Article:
Wednesday May 2016

In 2013 the Post Office introduced a number of additional controls as to what could and couldn’t be sent legally in the postal system when the recipient was overseas. Despite a reasonable amount of publicity, many organisations either missed the introduction of the new rules, chose to ignore them, or didn’t understand that their consignments came under the rules. Audits of some of our customer indicate it is worth reminding everyone what can and can’t be sent.

Some items have never been allowed through the post and are fairly obvious eg. weapons and ammunition, controlled drugs and a large variety of dangerous goods. Some other items are less well known but make sense with a little bit of thought, such as alcoholic beverages with ABV over 25% because of the flammable risk and cosmetics such as nail polish / varnish and perfume /aftershave which carry a similar flammable risk.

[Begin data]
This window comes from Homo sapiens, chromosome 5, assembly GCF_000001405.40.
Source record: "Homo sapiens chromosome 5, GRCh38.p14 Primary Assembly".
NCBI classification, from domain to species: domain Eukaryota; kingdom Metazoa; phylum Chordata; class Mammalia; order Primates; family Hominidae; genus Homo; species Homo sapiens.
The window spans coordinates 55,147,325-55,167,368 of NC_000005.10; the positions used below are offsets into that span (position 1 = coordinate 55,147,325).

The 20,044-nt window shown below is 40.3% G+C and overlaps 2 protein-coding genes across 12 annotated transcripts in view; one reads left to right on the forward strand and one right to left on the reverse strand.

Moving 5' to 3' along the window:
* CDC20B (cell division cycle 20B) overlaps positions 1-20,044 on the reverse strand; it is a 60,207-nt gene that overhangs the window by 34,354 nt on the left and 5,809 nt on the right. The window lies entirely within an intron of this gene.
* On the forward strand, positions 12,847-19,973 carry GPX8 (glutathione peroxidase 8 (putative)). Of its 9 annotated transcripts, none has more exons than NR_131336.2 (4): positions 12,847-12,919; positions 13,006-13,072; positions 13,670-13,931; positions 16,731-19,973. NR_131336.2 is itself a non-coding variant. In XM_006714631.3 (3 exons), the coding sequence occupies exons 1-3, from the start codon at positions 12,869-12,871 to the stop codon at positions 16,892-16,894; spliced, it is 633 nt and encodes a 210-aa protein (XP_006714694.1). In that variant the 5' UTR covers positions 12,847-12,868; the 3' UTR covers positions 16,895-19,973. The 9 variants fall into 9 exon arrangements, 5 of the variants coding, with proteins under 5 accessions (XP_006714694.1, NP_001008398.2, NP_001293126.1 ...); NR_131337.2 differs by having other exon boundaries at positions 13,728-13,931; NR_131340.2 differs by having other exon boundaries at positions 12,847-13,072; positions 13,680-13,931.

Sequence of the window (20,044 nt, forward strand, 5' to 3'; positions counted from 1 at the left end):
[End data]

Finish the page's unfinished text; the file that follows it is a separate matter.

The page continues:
Where most issues seem to be arising however is in the consignment of batteries through the postal service. In particular there is an issue with lithium batteries including lithium ion batteries, lithium polymer, lithium metal and lithium alloy batteries. The risk is that the batteries can catch fire if crushed or can short circuit. The rule covers consignment of the batteries loose or with equipment but not connected to the equipment. It is still legal to send the batteries as part of (ie connected to) equipment. However even the rules for sending equipment containing lithium batteries when they are connected are not straightforward.

There are strict requirements on the number of connected batteries, the wattage per cell, wattage per battery and the type of packaging that should be used.

A number of our customers have already fallen foul of these requirements. If you think they may apply to you, give us a call or go on the Post Office website: www.royalmail.com/prohibited goods